Global Haiku • Fall 2020
Dr. Randy Brooks

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Bryn Sentnor

Reader Response Essay:

Sipping on PRUNE JUICE:
Musings over Senryu



A Sacred Vessel

Bryn Sentnor

Dear reader

Many people who write haiku have a certain approach that they take to writing, or a certain method that works for them. The haiku included in this collection were born in a number of different ways. Some came from a writing prompt; others were frantically typed into the “Notes” section of my phone in order to preserve the artistic integrity of the idea I had in that moment. My most successful haiku embody a sense of spontaneity, connection, living in the present moment, and appreciation for one’s surroundings. For me, most of those haiku are about love, nature, or both. The nature haiku capture fleeting moments in a few words, focusing on only a snapshot and the connection between the nature and people. I hope they play to your senses and transport you to those moments. The love haiku focus on the different kinds of connections and relationships people can have, portraying the excitement, the struggle, and the pain that accompanies love. Overall, the haiku that I find the most impactful are the ones that shrink down their scale and focus on the most specific of details in the right here and now.

The title “A Sacred Vessel” comes from one of my signature haiku, but it also felt appropriate as this collection itself is a sacred vessel filled with creativity, vulnerability, and imagination in the form of haiku, rengay, and tan-renga. In Judaism, it is said that in the beginning, there were ten sacred vessels that shattered, and their contents were scattered all across the earth. Like those vessels, this vessel and its contents are fragile; please be gentle with them. Those vessels that shattered, however, were filled with the light of God. I hope that once you have finished reading these poems, you share the light of these poems with the people you love.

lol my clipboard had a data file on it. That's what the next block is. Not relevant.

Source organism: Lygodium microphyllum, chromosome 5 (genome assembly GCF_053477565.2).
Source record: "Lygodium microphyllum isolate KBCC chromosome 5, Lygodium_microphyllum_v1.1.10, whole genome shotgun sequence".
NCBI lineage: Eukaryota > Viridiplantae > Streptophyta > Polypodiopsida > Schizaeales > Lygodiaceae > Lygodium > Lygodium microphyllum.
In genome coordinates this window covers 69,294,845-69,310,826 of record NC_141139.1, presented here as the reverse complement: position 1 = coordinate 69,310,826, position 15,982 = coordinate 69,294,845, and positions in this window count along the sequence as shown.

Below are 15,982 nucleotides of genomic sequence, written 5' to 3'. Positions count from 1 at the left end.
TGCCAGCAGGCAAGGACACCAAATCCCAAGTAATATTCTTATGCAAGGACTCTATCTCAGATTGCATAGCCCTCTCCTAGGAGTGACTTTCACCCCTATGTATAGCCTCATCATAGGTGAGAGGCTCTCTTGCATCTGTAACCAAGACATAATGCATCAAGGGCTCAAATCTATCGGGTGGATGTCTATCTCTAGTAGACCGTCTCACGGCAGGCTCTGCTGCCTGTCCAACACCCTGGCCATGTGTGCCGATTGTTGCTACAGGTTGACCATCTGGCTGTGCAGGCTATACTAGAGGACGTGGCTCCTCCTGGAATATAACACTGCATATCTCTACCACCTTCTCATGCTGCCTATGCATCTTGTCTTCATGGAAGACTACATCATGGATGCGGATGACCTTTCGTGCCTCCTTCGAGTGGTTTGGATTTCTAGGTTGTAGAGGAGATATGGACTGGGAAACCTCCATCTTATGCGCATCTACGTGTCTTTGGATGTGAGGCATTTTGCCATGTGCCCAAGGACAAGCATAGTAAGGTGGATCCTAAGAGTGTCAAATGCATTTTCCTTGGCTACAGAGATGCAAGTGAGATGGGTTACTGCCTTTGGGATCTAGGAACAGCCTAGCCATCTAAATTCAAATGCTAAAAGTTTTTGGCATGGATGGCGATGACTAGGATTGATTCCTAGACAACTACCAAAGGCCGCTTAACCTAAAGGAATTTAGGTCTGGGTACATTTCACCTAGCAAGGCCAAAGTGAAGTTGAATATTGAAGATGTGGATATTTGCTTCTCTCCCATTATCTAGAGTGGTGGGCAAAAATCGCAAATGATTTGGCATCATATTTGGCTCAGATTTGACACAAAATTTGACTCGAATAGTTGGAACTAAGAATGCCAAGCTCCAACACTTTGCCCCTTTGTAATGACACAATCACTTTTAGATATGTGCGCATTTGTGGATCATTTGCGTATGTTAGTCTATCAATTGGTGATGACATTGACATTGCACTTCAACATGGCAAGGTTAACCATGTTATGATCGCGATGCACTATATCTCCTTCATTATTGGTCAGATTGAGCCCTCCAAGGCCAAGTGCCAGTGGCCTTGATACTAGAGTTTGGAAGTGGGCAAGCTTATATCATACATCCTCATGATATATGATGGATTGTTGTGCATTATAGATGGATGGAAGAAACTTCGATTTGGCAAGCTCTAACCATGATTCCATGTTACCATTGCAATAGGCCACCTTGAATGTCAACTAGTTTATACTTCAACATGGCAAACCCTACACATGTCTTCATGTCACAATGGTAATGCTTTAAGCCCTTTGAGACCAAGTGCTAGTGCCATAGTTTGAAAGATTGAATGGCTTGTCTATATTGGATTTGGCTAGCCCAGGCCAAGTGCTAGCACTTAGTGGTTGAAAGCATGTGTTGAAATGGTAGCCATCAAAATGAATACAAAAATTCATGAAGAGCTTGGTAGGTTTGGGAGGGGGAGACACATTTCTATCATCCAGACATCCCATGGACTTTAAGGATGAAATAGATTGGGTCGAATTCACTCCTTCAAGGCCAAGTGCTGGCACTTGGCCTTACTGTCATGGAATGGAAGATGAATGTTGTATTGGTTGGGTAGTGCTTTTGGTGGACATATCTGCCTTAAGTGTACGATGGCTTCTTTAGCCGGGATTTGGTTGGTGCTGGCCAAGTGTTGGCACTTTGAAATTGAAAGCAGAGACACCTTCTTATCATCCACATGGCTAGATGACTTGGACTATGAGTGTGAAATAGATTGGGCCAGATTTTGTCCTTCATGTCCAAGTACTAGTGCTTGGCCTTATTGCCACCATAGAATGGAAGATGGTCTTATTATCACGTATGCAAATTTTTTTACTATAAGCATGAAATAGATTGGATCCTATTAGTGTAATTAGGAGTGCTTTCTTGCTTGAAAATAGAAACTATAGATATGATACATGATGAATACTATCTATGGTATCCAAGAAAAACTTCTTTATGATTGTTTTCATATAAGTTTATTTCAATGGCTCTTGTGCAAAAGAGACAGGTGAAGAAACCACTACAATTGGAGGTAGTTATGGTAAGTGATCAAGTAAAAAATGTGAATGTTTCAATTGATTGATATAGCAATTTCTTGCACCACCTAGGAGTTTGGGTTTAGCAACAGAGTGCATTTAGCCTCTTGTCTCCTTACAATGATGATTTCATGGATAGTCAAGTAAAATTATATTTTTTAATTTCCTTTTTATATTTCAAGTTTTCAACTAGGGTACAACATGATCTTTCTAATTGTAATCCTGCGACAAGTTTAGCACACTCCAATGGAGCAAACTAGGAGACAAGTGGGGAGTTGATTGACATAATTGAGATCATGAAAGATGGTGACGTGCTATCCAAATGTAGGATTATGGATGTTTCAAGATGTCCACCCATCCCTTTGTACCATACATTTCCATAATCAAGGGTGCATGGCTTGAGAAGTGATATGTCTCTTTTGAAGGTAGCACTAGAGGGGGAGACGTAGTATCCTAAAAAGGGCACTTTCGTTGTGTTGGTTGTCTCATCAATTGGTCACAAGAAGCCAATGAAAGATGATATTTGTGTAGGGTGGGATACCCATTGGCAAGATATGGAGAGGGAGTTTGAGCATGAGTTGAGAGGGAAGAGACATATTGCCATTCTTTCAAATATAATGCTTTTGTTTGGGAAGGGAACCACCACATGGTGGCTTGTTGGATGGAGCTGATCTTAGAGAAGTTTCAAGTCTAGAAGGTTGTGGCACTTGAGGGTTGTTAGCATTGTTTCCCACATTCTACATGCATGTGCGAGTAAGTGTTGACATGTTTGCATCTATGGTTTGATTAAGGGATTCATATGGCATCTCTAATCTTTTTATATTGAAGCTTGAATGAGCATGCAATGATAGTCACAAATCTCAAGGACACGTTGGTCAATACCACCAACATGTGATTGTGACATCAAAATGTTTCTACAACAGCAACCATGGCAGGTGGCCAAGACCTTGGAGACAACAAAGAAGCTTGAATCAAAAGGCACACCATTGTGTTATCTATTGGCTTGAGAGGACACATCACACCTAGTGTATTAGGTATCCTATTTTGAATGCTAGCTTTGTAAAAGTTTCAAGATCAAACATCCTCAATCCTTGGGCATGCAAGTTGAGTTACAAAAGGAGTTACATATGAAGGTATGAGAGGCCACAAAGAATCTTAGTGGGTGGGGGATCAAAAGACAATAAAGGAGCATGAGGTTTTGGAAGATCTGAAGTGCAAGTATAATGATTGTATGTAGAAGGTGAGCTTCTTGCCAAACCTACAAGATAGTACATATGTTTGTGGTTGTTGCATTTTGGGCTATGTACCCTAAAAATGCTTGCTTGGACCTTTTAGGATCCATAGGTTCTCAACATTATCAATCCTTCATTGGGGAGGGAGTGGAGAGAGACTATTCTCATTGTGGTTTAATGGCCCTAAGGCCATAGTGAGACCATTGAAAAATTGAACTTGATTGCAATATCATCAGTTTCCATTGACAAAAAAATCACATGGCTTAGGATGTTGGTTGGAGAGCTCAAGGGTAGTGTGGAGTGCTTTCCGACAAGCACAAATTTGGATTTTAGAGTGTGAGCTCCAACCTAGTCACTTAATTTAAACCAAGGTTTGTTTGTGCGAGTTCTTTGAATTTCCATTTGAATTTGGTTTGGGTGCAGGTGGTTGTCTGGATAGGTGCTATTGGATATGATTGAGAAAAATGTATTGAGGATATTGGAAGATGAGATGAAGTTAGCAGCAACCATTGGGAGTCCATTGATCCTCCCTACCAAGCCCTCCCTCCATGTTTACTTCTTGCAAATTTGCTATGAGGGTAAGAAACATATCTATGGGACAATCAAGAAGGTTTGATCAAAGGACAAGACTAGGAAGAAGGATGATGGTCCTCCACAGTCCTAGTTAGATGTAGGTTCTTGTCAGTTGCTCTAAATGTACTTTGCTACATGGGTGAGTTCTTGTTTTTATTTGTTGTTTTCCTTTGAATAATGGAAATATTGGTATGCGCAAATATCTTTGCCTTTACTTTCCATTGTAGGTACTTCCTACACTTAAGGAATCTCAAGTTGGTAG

high school dance
backseat of his car
our lips

dozens of old love letters
fall to the floor
new year's eve

you kept one
all this time . . .

Binny Tamang and Bryn Sentnor

evening campfire
our first kiss
sparks fly

you ask
if I'm okay
I breathe you in

in for four          hold for four

out for four        repeat

lying in the grass
staring up at the stars
her eyes catch mine

starry night sky
she sneaks a glance at me
and smiles

Close to Heaven

lying in the grass
she glances at me
and smiles

moonlight or starlight
she reflects with ease 

orion’s belt
connects the spaces
between us

I want to feel close
close to you feels like
close to the stars 

warm celestial bodies
above and below

I am on the ground 
I am in the sky 
I am everywhere with you

Bryn Sentnor and Maya Gomez

nighttime prairie hike
crackling wint o green mints
light up our mouths

driving home
back country roads
and Taylor Swift

Country Escape

a horse's neigh
her first memory

white paint peeling
off the wooden crossbucks

rotting loft doors
open peep holes
into her past

back country road
driving through an open field
longing for home

grass turns to hay
whizzing past her window

intertwining aromas
of barnyard must and sugar cubes
sweeten the air

Mickey McNaughton and Bryn Sentnor

on the candlelit ofrenda
one packet of MnM’s
and pictures of Papa

plush red cow
with uneven fur and one eye
still her favorite

a scroll of leather parchment
I chant the ancient words
inked in exquisite black

the violin
cries for forgiveness
echoing our plea

a single yellow flower
the one no one

her soul departs
what remains—
a sacred vessel


© 2020, Randy Brooks • Millikin University
All rights returned to authors upon publication.